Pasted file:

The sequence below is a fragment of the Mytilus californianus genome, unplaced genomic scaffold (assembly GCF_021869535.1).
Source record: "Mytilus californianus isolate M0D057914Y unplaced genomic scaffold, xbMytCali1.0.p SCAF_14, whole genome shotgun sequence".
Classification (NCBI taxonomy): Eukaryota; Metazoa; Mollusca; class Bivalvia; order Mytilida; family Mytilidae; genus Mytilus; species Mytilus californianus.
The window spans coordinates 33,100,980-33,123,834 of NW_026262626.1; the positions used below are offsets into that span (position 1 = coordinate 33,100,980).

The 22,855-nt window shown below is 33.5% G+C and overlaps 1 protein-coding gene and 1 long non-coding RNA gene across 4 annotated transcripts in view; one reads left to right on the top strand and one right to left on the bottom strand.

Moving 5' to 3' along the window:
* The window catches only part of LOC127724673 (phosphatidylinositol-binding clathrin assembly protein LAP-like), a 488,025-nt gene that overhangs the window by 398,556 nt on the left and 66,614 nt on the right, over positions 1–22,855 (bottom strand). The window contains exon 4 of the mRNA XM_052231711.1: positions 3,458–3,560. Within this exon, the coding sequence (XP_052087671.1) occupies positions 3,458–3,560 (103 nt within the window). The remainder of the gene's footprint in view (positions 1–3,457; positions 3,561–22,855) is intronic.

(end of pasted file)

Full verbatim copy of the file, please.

The sequence below is a fragment of the Mytilus californianus genome, unplaced genomic scaffold (assembly GCF_021869535.1).
Source record: "Mytilus californianus isolate M0D057914Y unplaced genomic scaffold, xbMytCali1.0.p SCAF_14, whole genome shotgun sequence".
Classification (NCBI taxonomy): Eukaryota; Metazoa; Mollusca; class Bivalvia; order Mytilida; family Mytilidae; genus Mytilus; species Mytilus californianus.
The window spans coordinates 33,100,980-33,123,834 of NW_026262626.1; the positions used below are offsets into that span (position 1 = coordinate 33,100,980).

The 22,855-nt window shown below is 33.5% G+C and overlaps 1 protein-coding gene and 1 long non-coding RNA gene across 4 annotated transcripts in view; one reads left to right on the top strand and one right to left on the bottom strand.

Moving 5' to 3' along the window:
* The window catches only part of LOC127724673 (phosphatidylinositol-binding clathrin assembly protein LAP-like), a 488,025-nt gene that overhangs the window by 398,556 nt on the left and 66,614 nt on the right, over positions 1–22,855 (bottom strand). The window contains exon 4 of the mRNA XM_052231711.1: positions 3,458–3,560. Within this exon, the coding sequence (XP_052087671.1) occupies positions 3,458–3,560 (103 nt within the window). The remainder of the gene's footprint in view (positions 1–3,457; positions 3,561–22,855) is intronic.